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Emotional Disorders from Stroke

Few medical events are as traumatic as stroke, and it can take an emotional toll on you as a survivor, and on your family, even as you recover.

While you will experience a variety of strong emotions in the wake of stroke, some emotional problems may need to be dealt with for you to fully recover. These include depression, anxiety, and uncontrollable emotions.

Uncontrollable Emotions

During stroke recovery, survivors may also find themselves laughing or crying at inappropriate times. This may be a result of a condition known as pseudobulbar affect (PBA), which is a common medical condition among stroke survivors. It is clinically distinct from depression.

This inability to control emotional responses may be confusing and frustrating for stroke survivors, and may compound feelings of social isolation, fear, and shame.

Neurologic disorders such as PBA typically involve involuntary emotional displays such as uncontrolled crying or laughing, and can occur in the wake of stroke.

In some cases, these episodes may even be mood-inappropriate: for example, you might laugh uncontrollably, even if you are angry.

Sometimes referred to as involuntary emotional expression disorder (IEED), it can be characterized by an exaggerated and uncontrolled display of emotion.

Signs & Symptoms

Some people who have experienced PBA report them coming on almost like a seizure, with an outburst of emotion lasting anywhere from seconds to several minutes. And PBA may happen several times a day, sometimes severely.

Causes of PBA

PBA is commonly associated with stroke, and while the precise triggers are not completely understood, it is thought to be caused by a disruption in the brain’s neural network that generates and regulates emotional output and motor control.

Anywhere from one-quarter to one-half of stroke survivors report experiencing PBA, with prevalence rates higher in patients who are older or who have had prior strokes.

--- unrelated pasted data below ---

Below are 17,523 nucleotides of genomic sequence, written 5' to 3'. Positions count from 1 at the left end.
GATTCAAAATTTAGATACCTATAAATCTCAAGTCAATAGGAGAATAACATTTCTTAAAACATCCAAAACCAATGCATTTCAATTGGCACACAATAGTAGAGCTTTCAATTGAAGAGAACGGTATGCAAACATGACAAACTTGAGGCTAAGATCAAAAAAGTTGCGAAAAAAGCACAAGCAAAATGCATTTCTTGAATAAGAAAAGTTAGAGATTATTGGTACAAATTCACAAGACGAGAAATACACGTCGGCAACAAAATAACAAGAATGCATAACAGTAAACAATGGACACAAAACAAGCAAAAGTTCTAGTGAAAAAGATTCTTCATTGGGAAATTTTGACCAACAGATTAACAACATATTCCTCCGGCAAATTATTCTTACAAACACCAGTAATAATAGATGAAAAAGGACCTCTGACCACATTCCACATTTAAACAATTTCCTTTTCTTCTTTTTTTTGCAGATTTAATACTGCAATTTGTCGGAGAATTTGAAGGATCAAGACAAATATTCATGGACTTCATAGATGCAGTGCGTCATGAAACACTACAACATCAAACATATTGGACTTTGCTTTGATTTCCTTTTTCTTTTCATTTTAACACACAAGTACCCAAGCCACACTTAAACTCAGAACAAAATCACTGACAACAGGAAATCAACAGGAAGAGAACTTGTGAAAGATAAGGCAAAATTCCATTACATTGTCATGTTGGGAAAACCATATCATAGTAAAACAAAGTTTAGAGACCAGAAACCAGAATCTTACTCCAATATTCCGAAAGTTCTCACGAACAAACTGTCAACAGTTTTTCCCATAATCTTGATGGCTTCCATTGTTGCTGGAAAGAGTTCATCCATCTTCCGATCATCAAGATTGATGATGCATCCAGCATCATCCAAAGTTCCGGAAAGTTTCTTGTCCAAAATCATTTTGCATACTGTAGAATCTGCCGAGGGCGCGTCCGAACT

There are also indications that stroke survivors with depression experience a deeper depression if they have PBA.


Grief in the wake of stroke is a common and even healthy reaction for a stroke survivor, but when it becomes depression, it is important for you to get treatment.

In some cases, depression can be caused by damage to the brain from the stroke, itself.

Some symptoms of depression may include:

  • Feelings of emptiness
  • Chronic fatigue
  • Sleep disorders
  • Inability to concentrate or make decisions
  • Feelings of helplessness
  • Sudden irritability
  • Suicidal thoughts

Severe Anxiety

Anxiety is another common feeling among stroke survivors, and, if it is not controlled, can adversely affect recovery, rehabilitation, your relationships and quality of life.

Signs of severe anxiety may include:

  • Continuous worry, fear, irritability, and restlessness
  • Feelings of panic and shortness of breath
  • Rapid heartbeat
  • Shaking
  • Nausea
  • Poor concentration
  • Muscle tension

Treatment of Emotional Disorders from Stroke

It is important for stroke survivors and their caregivers to recognize PBA when they see it, as it is possible for PBA to be misinterpreted as depression, in the case of a survivor crying uncontrollably.

The traditional treatment of stroke-related emotional disorders involves the use of antidepressants such as:

  • Fluoxetine
  • Citalopram
  • Amitriptyline

While there is no current FDA-approved treatment for conditions such as PBA, antidepressants may offer some help. Some combination drug therapies have also shown promise in the treatment of PBA.

Your doctor will be able to offer a more targeted approach to treatment.

The following techniques may help you cope with PBA:

  • Warning people that you cannot always control your emotions, and that they may not always be reflective of how you are really feeling
  • Distracting yourself as you feel an outburst coming on may help
  • Changing your body position—if your “crying posture” is a particular position, if you feel yourself crying uncontrollably, try to change your posture
  • Breathing in and out slowly to regain control
  • Relaxing your muscles when you feel yourself tensing up when crying
Last UpdateApril 30, 2012